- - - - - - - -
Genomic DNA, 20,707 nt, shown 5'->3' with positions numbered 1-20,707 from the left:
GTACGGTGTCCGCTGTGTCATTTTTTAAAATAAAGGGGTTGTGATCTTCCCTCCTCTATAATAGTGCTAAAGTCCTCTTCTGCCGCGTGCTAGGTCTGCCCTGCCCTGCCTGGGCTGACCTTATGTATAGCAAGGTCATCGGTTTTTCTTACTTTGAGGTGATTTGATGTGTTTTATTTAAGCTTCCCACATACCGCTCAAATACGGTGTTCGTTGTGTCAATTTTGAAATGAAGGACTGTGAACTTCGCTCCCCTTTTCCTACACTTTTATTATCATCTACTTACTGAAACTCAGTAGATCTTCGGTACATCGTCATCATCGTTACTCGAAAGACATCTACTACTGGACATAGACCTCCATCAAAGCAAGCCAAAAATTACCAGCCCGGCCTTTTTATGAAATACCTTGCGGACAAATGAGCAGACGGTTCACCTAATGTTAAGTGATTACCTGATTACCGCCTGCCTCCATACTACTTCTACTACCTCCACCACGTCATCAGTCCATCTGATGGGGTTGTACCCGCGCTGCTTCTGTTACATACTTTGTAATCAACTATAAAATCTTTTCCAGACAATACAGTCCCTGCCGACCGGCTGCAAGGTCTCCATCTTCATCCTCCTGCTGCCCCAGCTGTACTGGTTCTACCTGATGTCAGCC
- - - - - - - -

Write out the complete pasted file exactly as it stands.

Genomic DNA, 20,707 nt, shown 5'->3' with positions numbered 1-20,707 from the left:
GTACGGTGTCCGCTGTGTCATTTTTTAAAATAAAGGGGTTGTGATCTTCCCTCCTCTATAATAGTGCTAAAGTCCTCTTCTGCCGCGTGCTAGGTCTGCCCTGCCCTGCCTGGGCTGACCTTATGTATAGCAAGGTCATCGGTTTTTCTTACTTTGAGGTGATTTGATGTGTTTTATTTAAGCTTCCCACATACCGCTCAAATACGGTGTTCGTTGTGTCAATTTTGAAATGAAGGACTGTGAACTTCGCTCCCCTTTTCCTACACTTTTATTATCATCTACTTACTGAAACTCAGTAGATCTTCGGTACATCGTCATCATCGTTACTCGAAAGACATCTACTACTGGACATAGACCTCCATCAAAGCAAGCCAAAAATTACCAGCCCGGCCTTTTTATGAAATACCTTGCGGACAAATGAGCAGACGGTTCACCTAATGTTAAGTGATTACCTGATTACCGCCTGCCTCCATACTACTTCTACTACCTCCACCACGTCATCAGTCCATCTGATGGGGTTGTACCCGCGCTGCTTCTGTTACATACTTTGTAATCAACTATAAAATCTTTTCCAGACAATACAGTCCCTGCCGACCGGCTGCAAGGTCTCCATCTTCATCCTCCTGCTGCCCCAGCTGTACTGGTTCTACCTGATGTCAGCC